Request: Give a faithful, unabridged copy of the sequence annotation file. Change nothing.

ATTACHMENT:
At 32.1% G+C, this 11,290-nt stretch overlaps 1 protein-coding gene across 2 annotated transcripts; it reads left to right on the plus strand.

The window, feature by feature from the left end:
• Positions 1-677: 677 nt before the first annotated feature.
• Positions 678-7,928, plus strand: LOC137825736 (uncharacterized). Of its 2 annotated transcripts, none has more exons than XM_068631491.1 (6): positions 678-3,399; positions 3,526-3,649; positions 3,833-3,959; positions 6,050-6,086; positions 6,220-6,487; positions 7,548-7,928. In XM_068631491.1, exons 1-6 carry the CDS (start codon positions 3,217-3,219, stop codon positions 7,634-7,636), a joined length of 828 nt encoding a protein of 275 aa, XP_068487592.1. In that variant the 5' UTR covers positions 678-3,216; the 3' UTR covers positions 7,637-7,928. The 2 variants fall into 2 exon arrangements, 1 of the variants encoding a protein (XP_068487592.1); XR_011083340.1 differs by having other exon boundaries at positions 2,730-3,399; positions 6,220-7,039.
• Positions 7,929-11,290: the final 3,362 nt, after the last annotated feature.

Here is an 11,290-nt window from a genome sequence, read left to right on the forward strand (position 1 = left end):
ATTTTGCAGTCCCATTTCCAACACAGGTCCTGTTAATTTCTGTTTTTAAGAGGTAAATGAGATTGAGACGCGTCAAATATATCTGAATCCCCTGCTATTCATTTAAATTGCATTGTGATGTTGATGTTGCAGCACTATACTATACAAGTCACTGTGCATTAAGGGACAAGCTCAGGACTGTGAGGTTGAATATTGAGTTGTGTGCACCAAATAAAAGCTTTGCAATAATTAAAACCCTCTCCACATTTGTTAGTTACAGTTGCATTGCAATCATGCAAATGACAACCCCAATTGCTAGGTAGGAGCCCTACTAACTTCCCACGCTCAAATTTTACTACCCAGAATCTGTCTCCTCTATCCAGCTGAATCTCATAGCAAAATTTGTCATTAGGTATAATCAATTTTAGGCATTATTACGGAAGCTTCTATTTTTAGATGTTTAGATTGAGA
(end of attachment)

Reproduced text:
At 32.1% G+C, this 11,290-nt stretch overlaps 1 protein-coding gene across 2 annotated transcripts; it reads left to right on the plus strand.

The window, feature by feature from the left end:
• Positions 1-677: 677 nt before the first annotated feature.
• Positions 678-7,928, plus strand: LOC137825736 (uncharacterized). Of its 2 annotated transcripts, none has more exons than XM_068631491.1 (6): positions 678-3,399; positions 3,526-3,649; positions 3,833-3,959; positions 6,050-6,086; positions 6,220-6,487; positions 7,548-7,928. In XM_068631491.1, exons 1-6 carry the CDS (start codon positions 3,217-3,219, stop codon positions 7,634-7,636), a joined length of 828 nt encoding a protein of 275 aa, XP_068487592.1. In that variant the 5' UTR covers positions 678-3,216; the 3' UTR covers positions 7,637-7,928. The 2 variants fall into 2 exon arrangements, 1 of the variants encoding a protein (XP_068487592.1); XR_011083340.1 differs by having other exon boundaries at positions 2,730-3,399; positions 6,220-7,039.
• Positions 7,929-11,290: the final 3,362 nt, after the last annotated feature.

Here is an 11,290-nt window from a genome sequence, read left to right on the forward strand (position 1 = left end):
ATTTTGCAGTCCCATTTCCAACACAGGTCCTGTTAATTTCTGTTTTTAAGAGGTAAATGAGATTGAGACGCGTCAAATATATCTGAATCCCCTGCTATTCATTTAAATTGCATTGTGATGTTGATGTTGCAGCACTATACTATACAAGTCACTGTGCATTAAGGGACAAGCTCAGGACTGTGAGGTTGAATATTGAGTTGTGTGCACCAAATAAAAGCTTTGCAATAATTAAAACCCTCTCCACATTTGTTAGTTACAGTTGCATTGCAATCATGCAAATGACAACCCCAATTGCTAGGTAGGAGCCCTACTAACTTCCCACGCTCAAATTTTACTACCCAGAATCTGTCTCCTCTATCCAGCTGAATCTCATAGCAAAATTTGTCATTAGGTATAATCAATTTTAGGCATTATTACGGAAGCTTCTATTTTTAGATGTTTAGATTGAGA